A high school student in the state capital is spearheading an effort to repeal a 2008 law that advocates of mainstream biology education characterize as a Trojan horse for creationism. Zach Kopplin, a senior at Baton Rouge Magnet High, is targeting the Louisiana Science Education Act in the upcoming legislative session that begins in April.
The law, passed unanimously in the state Senate and by a 94-3 vote in the House - every member of Lafayette's delegation voted in favor of the act - allows for the teaching of "supplemental materials" in high school biology classes. Those supplemental materials are widely understood to be related to Intelligent Design, a pseudo science concocted by creationists to do an end run around repeated federal court rulings barring the teaching of religion in public schools. ID posits that because life is so complex there must have been an "intelligent designer," i.e., a supreme being, that created it. The LSEA was pushed primarily by Louisiana Family Forum, a conservative Christian group.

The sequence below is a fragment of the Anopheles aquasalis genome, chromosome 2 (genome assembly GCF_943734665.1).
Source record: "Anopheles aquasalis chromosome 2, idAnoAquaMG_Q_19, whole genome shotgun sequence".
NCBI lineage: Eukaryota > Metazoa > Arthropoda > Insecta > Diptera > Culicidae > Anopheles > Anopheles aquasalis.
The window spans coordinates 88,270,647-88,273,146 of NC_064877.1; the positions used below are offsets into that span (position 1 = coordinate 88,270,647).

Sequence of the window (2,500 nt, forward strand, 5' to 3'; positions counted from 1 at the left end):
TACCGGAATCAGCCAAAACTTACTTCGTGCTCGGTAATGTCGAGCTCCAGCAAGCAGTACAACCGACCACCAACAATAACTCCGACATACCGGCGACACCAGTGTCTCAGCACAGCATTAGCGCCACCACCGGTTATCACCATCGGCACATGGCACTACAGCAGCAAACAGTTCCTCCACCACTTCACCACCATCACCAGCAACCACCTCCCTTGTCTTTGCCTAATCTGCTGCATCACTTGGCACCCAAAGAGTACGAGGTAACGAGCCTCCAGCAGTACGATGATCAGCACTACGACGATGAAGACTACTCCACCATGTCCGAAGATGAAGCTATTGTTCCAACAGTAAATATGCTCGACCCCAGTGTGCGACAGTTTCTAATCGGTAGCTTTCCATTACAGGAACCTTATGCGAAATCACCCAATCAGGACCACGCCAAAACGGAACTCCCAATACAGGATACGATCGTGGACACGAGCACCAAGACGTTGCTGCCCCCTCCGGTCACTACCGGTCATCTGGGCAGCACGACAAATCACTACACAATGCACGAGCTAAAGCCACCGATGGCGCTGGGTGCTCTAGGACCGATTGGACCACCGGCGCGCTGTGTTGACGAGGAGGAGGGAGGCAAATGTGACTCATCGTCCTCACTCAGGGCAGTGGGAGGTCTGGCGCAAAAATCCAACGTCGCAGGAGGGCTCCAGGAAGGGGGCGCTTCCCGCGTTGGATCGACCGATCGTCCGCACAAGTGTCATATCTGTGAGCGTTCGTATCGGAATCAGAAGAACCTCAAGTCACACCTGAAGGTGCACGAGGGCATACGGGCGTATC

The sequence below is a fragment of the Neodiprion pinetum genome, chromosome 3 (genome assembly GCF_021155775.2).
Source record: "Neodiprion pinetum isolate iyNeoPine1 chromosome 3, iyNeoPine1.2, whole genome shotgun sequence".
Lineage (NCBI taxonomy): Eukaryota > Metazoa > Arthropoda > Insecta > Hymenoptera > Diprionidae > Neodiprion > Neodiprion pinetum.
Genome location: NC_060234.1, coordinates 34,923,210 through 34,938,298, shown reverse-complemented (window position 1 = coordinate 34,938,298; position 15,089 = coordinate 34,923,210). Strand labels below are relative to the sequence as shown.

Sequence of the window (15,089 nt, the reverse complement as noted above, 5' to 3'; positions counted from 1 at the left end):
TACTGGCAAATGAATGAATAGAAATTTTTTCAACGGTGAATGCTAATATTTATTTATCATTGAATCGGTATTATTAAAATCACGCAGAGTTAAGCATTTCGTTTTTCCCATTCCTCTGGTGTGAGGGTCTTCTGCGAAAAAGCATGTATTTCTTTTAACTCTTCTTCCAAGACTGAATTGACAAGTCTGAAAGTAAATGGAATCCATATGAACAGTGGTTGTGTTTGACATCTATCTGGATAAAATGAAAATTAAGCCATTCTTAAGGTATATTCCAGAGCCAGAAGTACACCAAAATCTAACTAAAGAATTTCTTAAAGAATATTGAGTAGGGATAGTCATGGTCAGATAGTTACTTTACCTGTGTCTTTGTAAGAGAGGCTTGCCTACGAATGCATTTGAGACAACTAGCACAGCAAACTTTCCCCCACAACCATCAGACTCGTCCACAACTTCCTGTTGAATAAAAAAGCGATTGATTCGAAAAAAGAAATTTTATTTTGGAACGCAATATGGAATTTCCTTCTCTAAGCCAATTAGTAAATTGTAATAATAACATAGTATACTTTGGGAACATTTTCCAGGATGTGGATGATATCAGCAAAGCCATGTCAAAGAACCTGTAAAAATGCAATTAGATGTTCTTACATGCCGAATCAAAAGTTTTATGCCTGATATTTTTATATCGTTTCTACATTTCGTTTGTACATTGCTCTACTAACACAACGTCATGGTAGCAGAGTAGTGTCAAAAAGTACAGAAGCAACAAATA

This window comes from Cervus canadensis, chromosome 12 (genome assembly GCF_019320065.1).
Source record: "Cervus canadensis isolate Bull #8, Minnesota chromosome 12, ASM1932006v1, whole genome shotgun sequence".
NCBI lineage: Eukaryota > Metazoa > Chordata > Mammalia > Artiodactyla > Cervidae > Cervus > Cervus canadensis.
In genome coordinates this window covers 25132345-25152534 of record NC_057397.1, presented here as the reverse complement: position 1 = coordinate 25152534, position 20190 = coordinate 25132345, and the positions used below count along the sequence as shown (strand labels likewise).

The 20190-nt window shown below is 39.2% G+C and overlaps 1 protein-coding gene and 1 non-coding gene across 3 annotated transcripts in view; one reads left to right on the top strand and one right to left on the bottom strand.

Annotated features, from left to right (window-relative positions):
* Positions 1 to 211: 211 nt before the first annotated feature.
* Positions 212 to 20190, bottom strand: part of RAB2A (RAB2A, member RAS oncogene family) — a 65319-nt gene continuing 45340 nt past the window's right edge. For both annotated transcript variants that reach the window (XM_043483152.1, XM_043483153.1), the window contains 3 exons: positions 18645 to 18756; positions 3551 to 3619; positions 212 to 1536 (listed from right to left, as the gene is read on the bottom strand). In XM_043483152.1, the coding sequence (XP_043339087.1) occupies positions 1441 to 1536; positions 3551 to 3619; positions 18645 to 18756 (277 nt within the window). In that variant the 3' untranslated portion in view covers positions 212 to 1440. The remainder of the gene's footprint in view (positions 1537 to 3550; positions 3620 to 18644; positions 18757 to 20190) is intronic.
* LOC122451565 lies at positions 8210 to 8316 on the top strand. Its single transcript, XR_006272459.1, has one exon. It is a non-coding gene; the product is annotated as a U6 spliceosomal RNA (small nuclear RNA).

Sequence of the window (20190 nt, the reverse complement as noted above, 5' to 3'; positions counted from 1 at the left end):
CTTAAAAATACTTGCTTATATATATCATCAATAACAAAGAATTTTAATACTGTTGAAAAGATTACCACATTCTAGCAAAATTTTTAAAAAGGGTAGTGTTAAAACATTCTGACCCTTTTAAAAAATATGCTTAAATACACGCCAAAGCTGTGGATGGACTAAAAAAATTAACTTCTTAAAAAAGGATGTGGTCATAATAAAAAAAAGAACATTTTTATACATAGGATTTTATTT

State Sen. Karen Carter Peterson, D-New Orleans, has announced she will sponsor the legislation.
The effort to repeal LSEA comes on the heels of a battle late last year over the state school board's purchase of mainstream biology textbooks that make no mention of Intelligent Design. Reason won the day over the objections of LFF and BESE member Dale Bayard.
Kopplin is the son of Andy Kopplin, the former chief of staff to Govs. Mike Foster and Kathleen Blanco who now serves as first deputy mayor and chief administrative officer for the city of New Orleans.
Read more about the fight over science education in Louisiana public school's in The Ind's Dec. 8 cover story, "Devolve!"
Read more about Kopplin's repeal effort here.